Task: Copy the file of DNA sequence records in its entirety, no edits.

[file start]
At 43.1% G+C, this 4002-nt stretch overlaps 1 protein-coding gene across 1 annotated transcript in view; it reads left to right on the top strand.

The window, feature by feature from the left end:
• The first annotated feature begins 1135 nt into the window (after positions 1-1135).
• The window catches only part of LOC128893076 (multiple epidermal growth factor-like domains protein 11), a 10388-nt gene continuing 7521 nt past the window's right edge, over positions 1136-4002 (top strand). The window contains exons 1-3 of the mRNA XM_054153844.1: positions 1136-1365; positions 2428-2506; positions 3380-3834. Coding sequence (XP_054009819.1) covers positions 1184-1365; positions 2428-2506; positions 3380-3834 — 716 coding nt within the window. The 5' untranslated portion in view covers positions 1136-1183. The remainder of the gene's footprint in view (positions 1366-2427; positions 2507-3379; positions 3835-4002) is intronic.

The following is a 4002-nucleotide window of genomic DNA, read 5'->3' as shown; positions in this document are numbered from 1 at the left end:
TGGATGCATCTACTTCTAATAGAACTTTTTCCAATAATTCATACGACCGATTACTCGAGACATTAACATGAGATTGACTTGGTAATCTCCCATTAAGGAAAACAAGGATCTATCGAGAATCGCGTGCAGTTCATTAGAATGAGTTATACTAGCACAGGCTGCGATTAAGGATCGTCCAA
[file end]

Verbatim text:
At 43.1% G+C, this 4002-nt stretch overlaps 1 protein-coding gene across 1 annotated transcript in view; it reads left to right on the top strand.

The window, feature by feature from the left end:
• The first annotated feature begins 1135 nt into the window (after positions 1-1135).
• The window catches only part of LOC128893076 (multiple epidermal growth factor-like domains protein 11), a 10388-nt gene continuing 7521 nt past the window's right edge, over positions 1136-4002 (top strand). The window contains exons 1-3 of the mRNA XM_054153844.1: positions 1136-1365; positions 2428-2506; positions 3380-3834. Coding sequence (XP_054009819.1) covers positions 1184-1365; positions 2428-2506; positions 3380-3834 — 716 coding nt within the window. The 5' untranslated portion in view covers positions 1136-1183. The remainder of the gene's footprint in view (positions 1366-2427; positions 2507-3379; positions 3835-4002) is intronic.

The following is a 4002-nucleotide window of genomic DNA, read 5'->3' as shown; positions in this document are numbered from 1 at the left end:
TGGATGCATCTACTTCTAATAGAACTTTTTCCAATAATTCATACGACCGATTACTCGAGACATTAACATGAGATTGACTTGGTAATCTCCCATTAAGGAAAACAAGGATCTATCGAGAATCGCGTGCAGTTCATTAGAATGAGTTATACTAGCACAGGCTGCGATTAAGGATCGTCCAA